What’s Worked For Us BeforeOctober 2, 2018
In the process of developing Socialism Realised, ÚSTR had the opportunity to do some piloting in the U.S., with both middle schoolers and university students. What we found from that experience is that when you’ve chosen a suitably comprehensible and flexible piece of material and put questions with it that anyone can answer, then you can use it in hugely varied circumstances. The middle schoolers, who were ages 13 or 14, were perfectly capable of watching a video and then answering basic question just about what they saw in the video: Who do you think is arriving on the plane, and who is there to greet them? What is the atmosphere of the meeting and the clip in general? We found that when we started with the constructivist approach that way, then the material went equally well with middle schoolers and university students — the conversations just went different directions.
At Sofia Platform, we most frequently we structure our methods around the concepts of place, time, object, and role. For example, activities where students have to work with objects and archives allow them to develop research skills, and they also give everyone — or every team — a chance to take an individual approach. One method we find to be very successful is taking students to places of memory, where small research and observational tasks lead them to explore and reflect on collective and social memory. Another of our favorite methods are role-play games, which have many ways of opening discussions into more complex concepts that may otherwise come across as less interesting if brought up through lecturing and facts only. We also use oral history methods, with students either interviewing with a witness to historical events or meeting them as a class. We have found this to be very moving, inspirational, and motivating for students. All of these methods invite students to find different ways of learning about history, explore its different layers in engaging ways, and become part of the process of learning.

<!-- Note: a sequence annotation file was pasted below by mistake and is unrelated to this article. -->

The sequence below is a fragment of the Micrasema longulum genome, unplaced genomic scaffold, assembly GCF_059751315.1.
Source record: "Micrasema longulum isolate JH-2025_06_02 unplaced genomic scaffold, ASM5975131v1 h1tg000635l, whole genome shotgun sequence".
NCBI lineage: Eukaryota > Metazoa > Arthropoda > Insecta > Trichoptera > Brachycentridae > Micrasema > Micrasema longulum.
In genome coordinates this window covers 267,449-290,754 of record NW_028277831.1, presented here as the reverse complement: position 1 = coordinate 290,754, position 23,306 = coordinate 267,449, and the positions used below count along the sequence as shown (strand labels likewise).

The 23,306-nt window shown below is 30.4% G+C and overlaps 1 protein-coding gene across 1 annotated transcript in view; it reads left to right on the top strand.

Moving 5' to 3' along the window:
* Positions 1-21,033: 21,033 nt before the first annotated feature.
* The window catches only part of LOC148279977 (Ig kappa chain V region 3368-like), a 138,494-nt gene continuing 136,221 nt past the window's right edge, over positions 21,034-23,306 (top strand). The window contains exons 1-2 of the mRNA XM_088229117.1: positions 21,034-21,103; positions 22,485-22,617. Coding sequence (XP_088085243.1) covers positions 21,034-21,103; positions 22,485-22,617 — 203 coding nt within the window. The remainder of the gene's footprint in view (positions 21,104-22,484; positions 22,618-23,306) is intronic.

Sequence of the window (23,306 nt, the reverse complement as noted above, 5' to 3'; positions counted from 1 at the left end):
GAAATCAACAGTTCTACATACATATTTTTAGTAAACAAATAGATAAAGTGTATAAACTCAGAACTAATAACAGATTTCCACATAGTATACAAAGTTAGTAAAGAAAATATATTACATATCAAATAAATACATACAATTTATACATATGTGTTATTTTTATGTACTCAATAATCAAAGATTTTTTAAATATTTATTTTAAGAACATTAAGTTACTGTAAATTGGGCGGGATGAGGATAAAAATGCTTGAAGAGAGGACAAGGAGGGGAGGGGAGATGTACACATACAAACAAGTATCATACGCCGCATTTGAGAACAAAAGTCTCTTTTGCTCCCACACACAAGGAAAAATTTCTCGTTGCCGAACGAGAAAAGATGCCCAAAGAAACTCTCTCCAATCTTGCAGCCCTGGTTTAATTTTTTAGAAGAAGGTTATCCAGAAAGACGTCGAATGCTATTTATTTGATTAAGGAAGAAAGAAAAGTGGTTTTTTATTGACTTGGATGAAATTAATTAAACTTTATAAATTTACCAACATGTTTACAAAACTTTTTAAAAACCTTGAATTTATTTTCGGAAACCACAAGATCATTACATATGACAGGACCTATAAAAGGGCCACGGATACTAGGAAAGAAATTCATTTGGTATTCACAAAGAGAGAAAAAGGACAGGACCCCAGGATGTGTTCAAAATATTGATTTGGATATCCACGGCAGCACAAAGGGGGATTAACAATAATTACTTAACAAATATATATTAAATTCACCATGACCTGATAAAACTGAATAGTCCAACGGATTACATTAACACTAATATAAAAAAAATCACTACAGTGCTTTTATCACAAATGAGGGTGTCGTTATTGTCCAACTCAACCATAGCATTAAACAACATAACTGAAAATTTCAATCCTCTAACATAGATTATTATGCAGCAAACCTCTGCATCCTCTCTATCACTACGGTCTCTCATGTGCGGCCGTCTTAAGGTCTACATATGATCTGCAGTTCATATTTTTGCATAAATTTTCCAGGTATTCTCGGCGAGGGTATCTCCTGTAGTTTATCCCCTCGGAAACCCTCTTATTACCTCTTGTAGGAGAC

Well, from what we at the ITG have experienced at various schools in Slovakia, no matter how good your activities are or how well you think they were prepared, at some point you’ll need to pay attention to the time. Take the time factor into careful consideration when preparing the activities, and keep them clear, simple, and understandable for your target group. Another time connected notion is relates to both stirring up and also moderating discussions at the same time; no matter how fruitful your discussions are, the time windows for teaching in Slovakia are limited.
We hope you find these suggestions helpful as you develop your own teaching material — or as you use ours.